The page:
With carrying an authoritative constitution in their hands, the ruling elite, taking the advantage of a weakened opposition rapidly began implementing neo liberal reforms in the late 1970s. Free education system which was established during the pre neo liberal - State monopoly capitalist phase now came under attack. The offensive struggle fought in the previous era in order to widen education opportunities now took an defensive formation in to a struggle to defend free education. In a global atmosphere, where privatization of education was in progress in many other countries, thousands of young students’ lives were to be sacrificed in Sri Lanka to defend the right to free education in the upcoming period. The 1980s marked the dawn of that period. In July 1980, Sri Lankan working class launched a militant strike action demanding a wage increase of 10 rupees in a condition where inflation was high. Government refused the demand. A repression took place against working class organisations. 144,000 workers got expelled from their jobs. In a repressive manner the government crushed the trade union movement which used to be one of the strongest trade union movements in South Asia. This defeat appeared as a warning sign for other militant forces in the country and it implied the complexity and difficulty in confronting governments’ authoritative policies. From the government's perspective, the defeat of trade union movement made neo liberalization easier. Structural reforms began in the education sector with the so-called “ White paper on education” which was introduced as a proposal in 1981. Lowering the compulsory education boundary from grade 10 to 8, establishing a semi-public school system funded by students’ school fees, making English as the main language of instruction in science and mathematics streams in the advance level sphere were some significant proposals laid out in the white paper. Deterioration in quality of public education and encouragement of private education were inevitable if these reforms were to be implemented. This white paper was due to be approved by the legislature in January 1982. The student movement succeeded in organizing a massive resistance against these reforms. Over 20 000 students and masses occupied the outer space of the parliament building in protest. Security forces attacked the protest and as a result of the brutal attack 8 students got permanently paralyzed while hundreds got injured. But the widespread protests compelled the government to withdraw the proposals. A government which crushed the trade union movement, was compelled to take its step back in front of the militancy of the student movement. But the government didn't withdraw its reforms permanently. State-sponsored ethnic riots occurred in 1983, and the regime used it as an opportunity to ban political parties, trade unions and other mass organizations. Students' councils with in universities were banned. But students' militancy began growing continuously. To confront resistance government decided to establish police stations with in university premises. In June 1984 When it established a police station in University of Peradeniya hundreds of students came out in protest. Comrade Padmasiri Abeysekara got killed in a police shooting during these protests. When students in university of Colombo launched a protest campaign in opposition of the police brutality, another student, Rohana Rathnayaka, was killed by the riot police.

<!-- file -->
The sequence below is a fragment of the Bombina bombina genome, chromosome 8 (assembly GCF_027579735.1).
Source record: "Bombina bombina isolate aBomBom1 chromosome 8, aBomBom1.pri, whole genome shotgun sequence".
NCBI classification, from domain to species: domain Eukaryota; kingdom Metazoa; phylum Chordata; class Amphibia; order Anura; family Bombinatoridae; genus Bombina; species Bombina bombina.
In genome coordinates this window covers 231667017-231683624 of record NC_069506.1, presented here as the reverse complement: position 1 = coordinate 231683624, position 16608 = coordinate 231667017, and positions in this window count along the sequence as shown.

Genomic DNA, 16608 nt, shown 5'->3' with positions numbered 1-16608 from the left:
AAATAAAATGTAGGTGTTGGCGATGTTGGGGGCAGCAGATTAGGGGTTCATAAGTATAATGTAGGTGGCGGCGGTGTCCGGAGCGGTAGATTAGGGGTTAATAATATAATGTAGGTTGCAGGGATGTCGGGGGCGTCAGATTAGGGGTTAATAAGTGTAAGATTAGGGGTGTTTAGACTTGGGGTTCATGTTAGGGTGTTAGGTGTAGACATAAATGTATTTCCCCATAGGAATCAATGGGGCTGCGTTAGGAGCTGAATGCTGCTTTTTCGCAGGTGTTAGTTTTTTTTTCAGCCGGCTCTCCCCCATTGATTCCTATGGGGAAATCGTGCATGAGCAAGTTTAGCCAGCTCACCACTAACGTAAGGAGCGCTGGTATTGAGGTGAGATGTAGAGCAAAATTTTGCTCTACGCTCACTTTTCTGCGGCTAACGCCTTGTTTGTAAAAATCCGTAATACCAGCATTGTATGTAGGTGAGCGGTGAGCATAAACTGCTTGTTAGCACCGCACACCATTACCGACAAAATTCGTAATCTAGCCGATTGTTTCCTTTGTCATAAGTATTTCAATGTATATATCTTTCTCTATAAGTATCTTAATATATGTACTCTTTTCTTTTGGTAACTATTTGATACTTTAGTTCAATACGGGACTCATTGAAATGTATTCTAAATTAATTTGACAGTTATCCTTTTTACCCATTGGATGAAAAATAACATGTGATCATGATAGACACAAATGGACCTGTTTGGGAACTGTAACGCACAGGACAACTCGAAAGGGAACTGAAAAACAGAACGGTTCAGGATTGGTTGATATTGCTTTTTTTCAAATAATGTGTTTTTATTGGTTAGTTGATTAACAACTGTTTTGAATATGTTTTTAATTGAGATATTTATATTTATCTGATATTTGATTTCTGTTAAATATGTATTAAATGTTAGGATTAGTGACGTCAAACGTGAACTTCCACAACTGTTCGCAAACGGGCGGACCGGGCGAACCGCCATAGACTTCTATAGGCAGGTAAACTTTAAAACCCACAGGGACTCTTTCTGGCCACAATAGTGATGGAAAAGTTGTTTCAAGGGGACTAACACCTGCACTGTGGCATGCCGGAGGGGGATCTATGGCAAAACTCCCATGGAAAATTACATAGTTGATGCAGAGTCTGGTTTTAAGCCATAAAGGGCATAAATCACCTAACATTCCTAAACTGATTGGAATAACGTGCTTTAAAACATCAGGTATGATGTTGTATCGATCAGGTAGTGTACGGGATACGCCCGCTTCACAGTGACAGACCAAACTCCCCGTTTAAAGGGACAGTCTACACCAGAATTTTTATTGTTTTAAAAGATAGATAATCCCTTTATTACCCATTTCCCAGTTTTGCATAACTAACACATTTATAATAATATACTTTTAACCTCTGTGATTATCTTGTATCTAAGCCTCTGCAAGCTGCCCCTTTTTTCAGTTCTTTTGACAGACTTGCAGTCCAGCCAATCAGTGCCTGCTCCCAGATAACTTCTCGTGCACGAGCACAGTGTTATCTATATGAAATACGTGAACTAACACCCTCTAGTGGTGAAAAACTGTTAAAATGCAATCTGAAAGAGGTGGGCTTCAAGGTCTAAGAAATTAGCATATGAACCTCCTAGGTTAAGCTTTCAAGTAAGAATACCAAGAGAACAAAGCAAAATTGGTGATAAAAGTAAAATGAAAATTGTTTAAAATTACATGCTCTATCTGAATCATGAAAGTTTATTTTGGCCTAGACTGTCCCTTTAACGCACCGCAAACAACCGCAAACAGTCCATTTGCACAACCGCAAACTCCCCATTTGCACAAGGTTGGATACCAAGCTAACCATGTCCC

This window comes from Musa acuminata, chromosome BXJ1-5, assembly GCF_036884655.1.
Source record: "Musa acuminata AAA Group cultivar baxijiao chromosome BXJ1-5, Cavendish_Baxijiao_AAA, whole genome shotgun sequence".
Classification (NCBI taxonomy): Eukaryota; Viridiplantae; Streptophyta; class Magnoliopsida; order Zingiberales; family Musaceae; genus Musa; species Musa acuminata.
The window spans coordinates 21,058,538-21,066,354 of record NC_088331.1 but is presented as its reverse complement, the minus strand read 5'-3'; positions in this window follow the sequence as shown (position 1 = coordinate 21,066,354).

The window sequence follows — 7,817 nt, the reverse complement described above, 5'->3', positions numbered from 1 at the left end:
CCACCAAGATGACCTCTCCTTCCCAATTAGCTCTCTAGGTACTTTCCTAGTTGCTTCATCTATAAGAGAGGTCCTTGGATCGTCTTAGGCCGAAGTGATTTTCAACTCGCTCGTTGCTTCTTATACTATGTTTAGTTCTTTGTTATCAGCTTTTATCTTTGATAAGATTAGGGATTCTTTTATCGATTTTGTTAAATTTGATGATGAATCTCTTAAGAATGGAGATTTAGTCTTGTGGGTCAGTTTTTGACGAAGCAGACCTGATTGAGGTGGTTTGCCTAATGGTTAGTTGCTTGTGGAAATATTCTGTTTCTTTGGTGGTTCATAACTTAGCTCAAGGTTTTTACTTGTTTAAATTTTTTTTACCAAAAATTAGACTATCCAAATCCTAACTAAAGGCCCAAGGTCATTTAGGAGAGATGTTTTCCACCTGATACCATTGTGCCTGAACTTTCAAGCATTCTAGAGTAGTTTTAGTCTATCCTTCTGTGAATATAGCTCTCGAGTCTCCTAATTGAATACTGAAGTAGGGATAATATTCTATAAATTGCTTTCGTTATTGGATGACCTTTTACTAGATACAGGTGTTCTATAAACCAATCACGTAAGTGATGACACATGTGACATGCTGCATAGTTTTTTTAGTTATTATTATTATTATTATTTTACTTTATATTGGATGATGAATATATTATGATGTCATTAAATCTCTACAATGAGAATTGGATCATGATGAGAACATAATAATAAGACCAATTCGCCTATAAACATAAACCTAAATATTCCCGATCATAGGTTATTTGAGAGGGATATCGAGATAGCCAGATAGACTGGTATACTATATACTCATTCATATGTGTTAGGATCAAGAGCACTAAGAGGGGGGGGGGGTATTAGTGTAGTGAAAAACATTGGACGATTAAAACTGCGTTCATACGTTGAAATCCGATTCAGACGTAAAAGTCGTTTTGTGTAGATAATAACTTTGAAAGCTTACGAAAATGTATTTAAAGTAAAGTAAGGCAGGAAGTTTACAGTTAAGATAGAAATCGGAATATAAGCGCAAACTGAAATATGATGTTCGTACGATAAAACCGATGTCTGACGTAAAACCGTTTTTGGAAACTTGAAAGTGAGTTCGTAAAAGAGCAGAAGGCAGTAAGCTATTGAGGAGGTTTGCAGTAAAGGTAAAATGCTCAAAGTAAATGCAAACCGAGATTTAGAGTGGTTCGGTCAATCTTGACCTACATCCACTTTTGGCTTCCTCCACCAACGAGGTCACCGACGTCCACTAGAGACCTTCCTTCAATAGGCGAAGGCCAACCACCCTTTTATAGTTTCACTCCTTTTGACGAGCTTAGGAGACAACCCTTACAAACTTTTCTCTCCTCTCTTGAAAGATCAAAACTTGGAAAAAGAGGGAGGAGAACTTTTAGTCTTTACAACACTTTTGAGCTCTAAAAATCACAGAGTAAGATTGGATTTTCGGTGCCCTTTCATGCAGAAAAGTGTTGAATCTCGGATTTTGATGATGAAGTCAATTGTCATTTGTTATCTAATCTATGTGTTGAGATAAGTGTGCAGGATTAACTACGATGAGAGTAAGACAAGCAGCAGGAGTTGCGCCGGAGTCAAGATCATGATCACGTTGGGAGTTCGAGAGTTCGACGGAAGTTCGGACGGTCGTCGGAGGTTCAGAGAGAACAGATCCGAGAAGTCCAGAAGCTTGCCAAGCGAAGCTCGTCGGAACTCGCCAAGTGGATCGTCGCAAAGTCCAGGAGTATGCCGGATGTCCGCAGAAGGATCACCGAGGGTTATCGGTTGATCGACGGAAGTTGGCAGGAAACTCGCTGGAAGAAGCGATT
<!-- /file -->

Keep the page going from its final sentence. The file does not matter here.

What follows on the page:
1985 became a landmark year to the student movement, giving birth to the struggle against the private medical college of Colombo North, established in 1981. This protracted struggle had to be fought until 1988. 129 students, including Padmasiri Thrimavithana and Venura Edirisinghe were martyred during this struggle. As a consequence of students’ opposition the government finally was compelled to nationalize the private medical college in 1988. This protracted struggle by no means was a struggle which limited its scope to the problems in the education sector. At that time it was a symbol which reflected the mass anger towards the arbitrary conduct of the State. Thus it represented the hope and aspiration for a just society.